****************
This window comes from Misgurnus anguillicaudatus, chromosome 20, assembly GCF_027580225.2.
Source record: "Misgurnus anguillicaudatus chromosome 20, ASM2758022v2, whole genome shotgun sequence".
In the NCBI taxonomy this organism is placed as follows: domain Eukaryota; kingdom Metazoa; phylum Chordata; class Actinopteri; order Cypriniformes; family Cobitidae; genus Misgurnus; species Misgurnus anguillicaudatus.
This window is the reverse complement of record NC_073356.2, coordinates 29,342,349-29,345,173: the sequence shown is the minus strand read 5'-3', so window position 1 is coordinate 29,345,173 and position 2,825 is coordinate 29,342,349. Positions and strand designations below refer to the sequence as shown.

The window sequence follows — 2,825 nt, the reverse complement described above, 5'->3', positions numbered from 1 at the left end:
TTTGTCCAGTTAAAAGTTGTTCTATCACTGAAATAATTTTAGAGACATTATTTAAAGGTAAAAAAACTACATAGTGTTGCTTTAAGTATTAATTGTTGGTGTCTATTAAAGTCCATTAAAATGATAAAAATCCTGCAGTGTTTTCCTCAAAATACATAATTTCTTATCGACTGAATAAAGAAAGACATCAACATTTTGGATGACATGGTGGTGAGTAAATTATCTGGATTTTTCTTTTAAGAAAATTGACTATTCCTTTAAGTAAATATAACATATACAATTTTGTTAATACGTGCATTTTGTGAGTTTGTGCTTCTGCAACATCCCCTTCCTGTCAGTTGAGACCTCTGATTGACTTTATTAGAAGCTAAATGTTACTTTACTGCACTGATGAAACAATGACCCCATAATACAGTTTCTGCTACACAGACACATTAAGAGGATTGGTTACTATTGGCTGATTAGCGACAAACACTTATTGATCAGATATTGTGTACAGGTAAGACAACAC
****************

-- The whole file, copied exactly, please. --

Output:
This window comes from Misgurnus anguillicaudatus, chromosome 20, assembly GCF_027580225.2.
Source record: "Misgurnus anguillicaudatus chromosome 20, ASM2758022v2, whole genome shotgun sequence".
In the NCBI taxonomy this organism is placed as follows: domain Eukaryota; kingdom Metazoa; phylum Chordata; class Actinopteri; order Cypriniformes; family Cobitidae; genus Misgurnus; species Misgurnus anguillicaudatus.
This window is the reverse complement of record NC_073356.2, coordinates 29,342,349-29,345,173: the sequence shown is the minus strand read 5'-3', so window position 1 is coordinate 29,345,173 and position 2,825 is coordinate 29,342,349. Positions and strand designations below refer to the sequence as shown.

The window sequence follows — 2,825 nt, the reverse complement described above, 5'->3', positions numbered from 1 at the left end:
TTTGTCCAGTTAAAAGTTGTTCTATCACTGAAATAATTTTAGAGACATTATTTAAAGGTAAAAAAACTACATAGTGTTGCTTTAAGTATTAATTGTTGGTGTCTATTAAAGTCCATTAAAATGATAAAAATCCTGCAGTGTTTTCCTCAAAATACATAATTTCTTATCGACTGAATAAAGAAAGACATCAACATTTTGGATGACATGGTGGTGAGTAAATTATCTGGATTTTTCTTTTAAGAAAATTGACTATTCCTTTAAGTAAATATAACATATACAATTTTGTTAATACGTGCATTTTGTGAGTTTGTGCTTCTGCAACATCCCCTTCCTGTCAGTTGAGACCTCTGATTGACTTTATTAGAAGCTAAATGTTACTTTACTGCACTGATGAAACAATGACCCCATAATACAGTTTCTGCTACACAGACACATTAAGAGGATTGGTTACTATTGGCTGATTAGCGACAAACACTTATTGATCAGATATTGTGTACAGGTAAGACAACAC